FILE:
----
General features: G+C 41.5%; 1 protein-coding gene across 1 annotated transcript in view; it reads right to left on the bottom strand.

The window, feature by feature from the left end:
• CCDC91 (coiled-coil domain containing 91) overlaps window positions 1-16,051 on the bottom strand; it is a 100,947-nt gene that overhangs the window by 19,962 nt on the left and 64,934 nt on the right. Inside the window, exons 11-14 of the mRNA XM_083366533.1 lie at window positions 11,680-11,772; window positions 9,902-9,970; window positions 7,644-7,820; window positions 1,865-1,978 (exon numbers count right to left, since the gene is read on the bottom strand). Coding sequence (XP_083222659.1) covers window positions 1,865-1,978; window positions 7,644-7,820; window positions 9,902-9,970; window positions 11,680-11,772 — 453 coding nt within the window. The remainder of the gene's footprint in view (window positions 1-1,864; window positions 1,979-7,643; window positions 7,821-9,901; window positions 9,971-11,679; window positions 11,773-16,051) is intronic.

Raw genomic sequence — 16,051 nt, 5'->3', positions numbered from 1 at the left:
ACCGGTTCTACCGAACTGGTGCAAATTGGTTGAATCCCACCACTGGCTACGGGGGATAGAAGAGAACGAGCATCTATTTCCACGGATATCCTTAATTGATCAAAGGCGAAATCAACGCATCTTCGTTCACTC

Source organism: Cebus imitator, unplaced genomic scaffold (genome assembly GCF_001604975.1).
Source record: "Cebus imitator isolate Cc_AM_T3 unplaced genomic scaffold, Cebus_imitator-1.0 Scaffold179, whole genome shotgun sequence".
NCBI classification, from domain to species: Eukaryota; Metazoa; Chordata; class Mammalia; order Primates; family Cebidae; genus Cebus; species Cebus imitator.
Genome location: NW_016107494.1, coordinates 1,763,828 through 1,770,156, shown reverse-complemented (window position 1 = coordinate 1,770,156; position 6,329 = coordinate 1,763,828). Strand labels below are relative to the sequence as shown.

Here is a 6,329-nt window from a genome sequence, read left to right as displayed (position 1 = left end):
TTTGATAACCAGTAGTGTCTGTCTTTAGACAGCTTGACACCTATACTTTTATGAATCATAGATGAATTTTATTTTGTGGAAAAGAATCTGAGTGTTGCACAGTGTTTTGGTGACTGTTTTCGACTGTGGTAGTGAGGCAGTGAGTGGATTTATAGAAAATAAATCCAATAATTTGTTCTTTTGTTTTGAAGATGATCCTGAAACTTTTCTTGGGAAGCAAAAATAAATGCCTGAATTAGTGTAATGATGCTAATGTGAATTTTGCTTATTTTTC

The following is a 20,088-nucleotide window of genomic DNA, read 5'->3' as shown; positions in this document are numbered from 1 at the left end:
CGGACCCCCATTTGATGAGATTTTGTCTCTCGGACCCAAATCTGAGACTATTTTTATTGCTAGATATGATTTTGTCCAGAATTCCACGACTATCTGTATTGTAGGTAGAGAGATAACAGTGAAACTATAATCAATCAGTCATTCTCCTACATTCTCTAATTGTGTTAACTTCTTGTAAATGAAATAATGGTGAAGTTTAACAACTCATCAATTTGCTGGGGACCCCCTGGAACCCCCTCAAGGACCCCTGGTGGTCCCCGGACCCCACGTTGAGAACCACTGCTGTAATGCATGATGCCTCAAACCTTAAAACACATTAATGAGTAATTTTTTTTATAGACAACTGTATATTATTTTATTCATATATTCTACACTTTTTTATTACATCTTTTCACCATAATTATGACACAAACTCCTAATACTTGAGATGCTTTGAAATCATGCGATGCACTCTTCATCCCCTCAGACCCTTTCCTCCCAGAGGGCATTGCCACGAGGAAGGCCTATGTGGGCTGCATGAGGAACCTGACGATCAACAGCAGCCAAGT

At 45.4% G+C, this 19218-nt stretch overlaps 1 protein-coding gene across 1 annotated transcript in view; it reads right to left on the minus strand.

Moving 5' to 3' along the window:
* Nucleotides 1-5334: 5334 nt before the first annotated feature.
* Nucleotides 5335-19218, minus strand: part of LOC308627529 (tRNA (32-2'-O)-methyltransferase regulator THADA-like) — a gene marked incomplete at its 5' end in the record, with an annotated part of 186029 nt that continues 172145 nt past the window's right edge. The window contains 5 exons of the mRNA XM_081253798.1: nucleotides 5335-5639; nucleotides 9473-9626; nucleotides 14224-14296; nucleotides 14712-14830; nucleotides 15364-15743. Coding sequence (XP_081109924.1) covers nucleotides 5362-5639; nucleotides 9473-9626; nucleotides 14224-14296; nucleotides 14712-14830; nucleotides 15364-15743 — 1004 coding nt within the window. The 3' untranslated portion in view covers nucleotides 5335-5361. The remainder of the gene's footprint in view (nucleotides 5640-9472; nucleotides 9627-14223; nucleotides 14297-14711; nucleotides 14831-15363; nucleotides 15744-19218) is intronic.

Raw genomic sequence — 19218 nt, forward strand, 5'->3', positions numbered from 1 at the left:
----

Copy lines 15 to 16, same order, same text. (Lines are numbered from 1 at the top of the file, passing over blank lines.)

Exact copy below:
Moving 5' to 3' along the window:
* Nucleotides 1-5334: 5334 nt before the first annotated feature.